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Android 15's voice activation feature could let you launch ChatGPT hands-free
- Currently, the only apps you can launch by voice command on Android are Google Assistant and whatever voice assistant your OEM preloads, such as Bixby.
- A hidden page in the latest Android beta hints at a “voice activation” feature that could expand this capability to more apps.
- It’s not totally clear how it works yet, but the feature will supposedly keep your data private through protected adaptive sensing.
Voice assistants are handy services that let you check the weather, set an alarm, play music, or look up something totally hands-free. Android gives you the freedom to choose between several voice assistants, including Google Assistant, Amazon Alexa, and, if you have a Samsung phone, Bixby. However, while Android does allow any app to become the default assistant app, it doesn’t just let any app respond to wake words like “Hey Google” in the background. This is mainly for privacy reasons since your phone has to constantly listen to audio through the microphone in order to pick up the designated wake word. A new feature in Android 15 called “voice activation” could solve this problem through the use of a privacy-preserving “adaptive sensing” technology.
While digging through the Android 14 QPR2 beta, we discovered a hidden page for voice activation apps (shown below). This page appears under Settings > Apps > Special app access and allows you to designate which apps to grant the new voice activation permission. According to the permission’s description, voice activation “turns on approved apps, hands-free, using voice command. Built-in adaptive sensing ensures data stays private only to you.”
At the end of the description is a link that offers to tell you “more about protected adaptive sensing,” but the link leads to a Google support page that isn’t live yet. Thus, we aren’t sure exactly how protected adaptive sensing will keep your voice data private. It’s possible this feature will be run under Android’s Private Compute Core (PCC), which consists of the system app Android System Intelligence for all offline data processing plus Private Compute Services for all activities that require network access. This way, apps that request the voice activation permission wouldn’t need to process any microphone data themselves; the PCC would pick up the wake word(s) and then activate the app in question. This is mostly our speculation, however.
Digging deeper into the OS code, we found a mention of a log message linking this new permission and API to hotword detection. This log states that the hotword detection service will be shut down whenever the voice activation permission is revoked from an app. We aren’t sure if this voice activation feature will allow apps to wake on custom wake words or only on preset ones, but there at least does seem to be a link between wake words and this new feature.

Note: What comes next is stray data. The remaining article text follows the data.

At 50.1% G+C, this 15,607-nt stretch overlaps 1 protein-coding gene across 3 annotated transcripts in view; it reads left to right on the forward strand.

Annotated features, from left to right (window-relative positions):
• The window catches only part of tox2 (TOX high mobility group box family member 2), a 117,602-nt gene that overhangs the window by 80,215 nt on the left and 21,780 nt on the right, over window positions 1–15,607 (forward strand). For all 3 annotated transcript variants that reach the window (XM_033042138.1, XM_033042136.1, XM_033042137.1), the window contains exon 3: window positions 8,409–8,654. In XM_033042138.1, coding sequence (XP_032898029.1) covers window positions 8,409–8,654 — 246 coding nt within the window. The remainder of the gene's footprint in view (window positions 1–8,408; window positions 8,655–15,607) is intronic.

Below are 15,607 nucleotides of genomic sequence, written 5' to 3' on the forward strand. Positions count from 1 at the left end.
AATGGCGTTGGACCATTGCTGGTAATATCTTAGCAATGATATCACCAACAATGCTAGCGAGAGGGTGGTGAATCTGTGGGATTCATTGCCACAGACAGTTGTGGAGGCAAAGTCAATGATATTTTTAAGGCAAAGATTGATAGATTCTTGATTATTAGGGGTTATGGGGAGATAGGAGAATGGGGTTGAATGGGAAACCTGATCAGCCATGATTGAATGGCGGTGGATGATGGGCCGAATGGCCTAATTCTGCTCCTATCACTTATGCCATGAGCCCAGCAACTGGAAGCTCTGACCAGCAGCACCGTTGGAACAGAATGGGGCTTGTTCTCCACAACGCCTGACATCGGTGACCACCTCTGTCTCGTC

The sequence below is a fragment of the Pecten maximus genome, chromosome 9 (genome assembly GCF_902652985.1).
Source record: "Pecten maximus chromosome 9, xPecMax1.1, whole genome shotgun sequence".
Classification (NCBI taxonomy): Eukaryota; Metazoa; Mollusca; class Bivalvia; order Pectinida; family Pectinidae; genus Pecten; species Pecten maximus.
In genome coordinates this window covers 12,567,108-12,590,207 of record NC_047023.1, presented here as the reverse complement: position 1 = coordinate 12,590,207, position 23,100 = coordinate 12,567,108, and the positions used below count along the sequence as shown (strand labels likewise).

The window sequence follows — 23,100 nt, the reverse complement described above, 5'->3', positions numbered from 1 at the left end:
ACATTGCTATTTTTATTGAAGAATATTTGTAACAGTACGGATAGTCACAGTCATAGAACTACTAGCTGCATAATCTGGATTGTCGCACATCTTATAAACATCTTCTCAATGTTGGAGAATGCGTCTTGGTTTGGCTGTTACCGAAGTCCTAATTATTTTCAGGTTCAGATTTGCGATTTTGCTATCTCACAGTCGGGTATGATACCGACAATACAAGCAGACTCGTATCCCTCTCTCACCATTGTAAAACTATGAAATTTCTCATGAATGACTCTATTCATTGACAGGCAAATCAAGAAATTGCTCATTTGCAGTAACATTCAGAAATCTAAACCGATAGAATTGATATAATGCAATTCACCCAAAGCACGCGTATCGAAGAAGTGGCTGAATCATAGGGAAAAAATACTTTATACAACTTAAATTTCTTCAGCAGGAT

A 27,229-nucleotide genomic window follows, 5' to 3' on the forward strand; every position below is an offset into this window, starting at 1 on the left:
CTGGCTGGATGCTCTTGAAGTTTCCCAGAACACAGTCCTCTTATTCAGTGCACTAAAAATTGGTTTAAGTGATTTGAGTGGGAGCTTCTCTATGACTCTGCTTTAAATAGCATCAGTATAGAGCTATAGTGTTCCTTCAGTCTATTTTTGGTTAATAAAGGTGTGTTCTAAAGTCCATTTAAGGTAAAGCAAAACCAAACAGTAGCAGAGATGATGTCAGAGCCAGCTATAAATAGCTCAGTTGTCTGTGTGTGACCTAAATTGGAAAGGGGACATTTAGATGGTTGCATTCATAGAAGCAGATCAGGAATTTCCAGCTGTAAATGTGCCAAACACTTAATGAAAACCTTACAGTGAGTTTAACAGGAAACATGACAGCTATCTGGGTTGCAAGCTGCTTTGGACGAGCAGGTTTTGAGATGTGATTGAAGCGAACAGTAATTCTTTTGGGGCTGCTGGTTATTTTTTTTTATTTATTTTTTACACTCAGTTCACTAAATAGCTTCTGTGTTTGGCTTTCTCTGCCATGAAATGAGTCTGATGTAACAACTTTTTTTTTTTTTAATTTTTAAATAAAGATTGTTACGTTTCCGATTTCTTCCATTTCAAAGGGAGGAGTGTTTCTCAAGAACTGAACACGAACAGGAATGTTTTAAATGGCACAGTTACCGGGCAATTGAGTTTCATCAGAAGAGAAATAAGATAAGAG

What’s most interesting about this feature is that the new voice activation permission can be held by third-party apps. The underlying permission,
RECEIVE_SANDBOX_TRIGGER_AUDIO, has a protection level of “appop|privileged|signature.” The “appop” protection level signifies that the permission can’t be granted when the app is installed or through a runtime permission dialog, but it can be granted if the user navigates to Android’s Special app access page, as shown above.
In previous versions of Android, it was possible for third-party apps to wake when the “OK Google” or “Hey Google” wake words were detected. However, Google removed this capability in Android 12 and even backported a patch to Android 10-11, claiming it to be a security vulnerability. The current API and permission used to capture and respond to wake words remains accessible only to system apps, but this new voice activation permission currently isn’t as restricted. That could change before the voice activation feature is released, though.
Further details are scarce about this upcoming feature as it’s still in development and likely intended to launch with Android 15. If Google does end up opening up this voice activation feature to third-party apps, then perhaps it could be used by apps like ChatGPT to wake up by voice. The ChatGPT app is preparing to add support for being set as the default assistant app, but even as the default assistant, you wouldn’t be able to use ChatGPT totally hands-free like you can with Google Assistant. Android 15’s voice activation feature could make that possible.
Amazon Alexa could be another beneficiary of this feature, if it works as we described. The app currently only responds to the “Alexa” wake word while it’s open. A handful of “Alexa Built-in” phones supported waking Alexa on any screen, but that program was short-lived, as it required Alexa wake word support to be specifically integrated by the device maker. Today, Google Assistant and Bixby on Samsung phones are the only virtual assistants on Android that support hands-free voice activation, but this Android 15 feature could bring that capability to more services.